Dr. Barbara Roberts, anoted cardiologist, is alarmed about new American Heart Association guidelineswhich outline who should be taking cholesterol lowering drugs known as statins.
"My problem with theseguidelines is that they represent a huge potential expansion in the number ofhealthy people taking statins," she said.
According to theguidelines, statins are now being recommended for folks who have a 10-year riskof developing heart disease.
Roberts is the author of "TheTruth About Statins", a book that outlines the risks and alternatives tocholesterol lowering drugs. She said there are side effects.
"About 10 percent ofpeople taking statins will have serious muscle pain and some of them will haveserious muscle damage," Roberts said. "They also cause cognitive dysfunction."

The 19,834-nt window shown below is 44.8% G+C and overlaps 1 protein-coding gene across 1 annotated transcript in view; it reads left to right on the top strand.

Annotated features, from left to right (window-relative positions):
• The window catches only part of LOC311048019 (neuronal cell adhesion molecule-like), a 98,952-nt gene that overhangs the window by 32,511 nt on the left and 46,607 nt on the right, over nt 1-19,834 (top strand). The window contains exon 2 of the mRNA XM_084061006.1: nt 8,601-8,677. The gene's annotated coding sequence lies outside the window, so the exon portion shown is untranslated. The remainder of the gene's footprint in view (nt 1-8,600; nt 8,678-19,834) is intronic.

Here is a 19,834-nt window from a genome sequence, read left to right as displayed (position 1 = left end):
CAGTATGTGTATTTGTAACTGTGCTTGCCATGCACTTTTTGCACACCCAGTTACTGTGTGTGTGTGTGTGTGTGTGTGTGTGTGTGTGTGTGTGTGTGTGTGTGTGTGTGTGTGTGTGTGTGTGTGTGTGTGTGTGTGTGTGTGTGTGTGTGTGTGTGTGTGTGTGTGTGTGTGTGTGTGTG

Other side effects,according to the FDA, include liver damage in rare cases and an increased riskof developing Type 2 diabetes.
"Really healthy individualsin ideal health don't need to take statins, but in fact there aren't very manyof those," said Dr. Rose Marie Robertson, chief science officer with theAmerican Heart Association.
Not according to the HeartAssociation's new online risk calculator.
Robertson said thecalculator is all scientifically evidence based, and will catch folks at highrisk before they display symptoms.
But two Harvard Universityprofessors found serious flaws that could result in overestimating a person'srisk for heart disease by as much as 150 percent.
"We're eager to look atthe real data," Robertson said.
And some cardiologists,like Roberts, are interested in looking at all of the data collected by theHeart Association extensively.
"The guidelines would potentiallyadd over 13.5 million healthy people to the number already taking statins," Robertssaid.
The AHA points out the newguidelines emphasize the importance of adopting a heart healthy lifestyle whichincludes quitting smoking, eating healthier and exercise.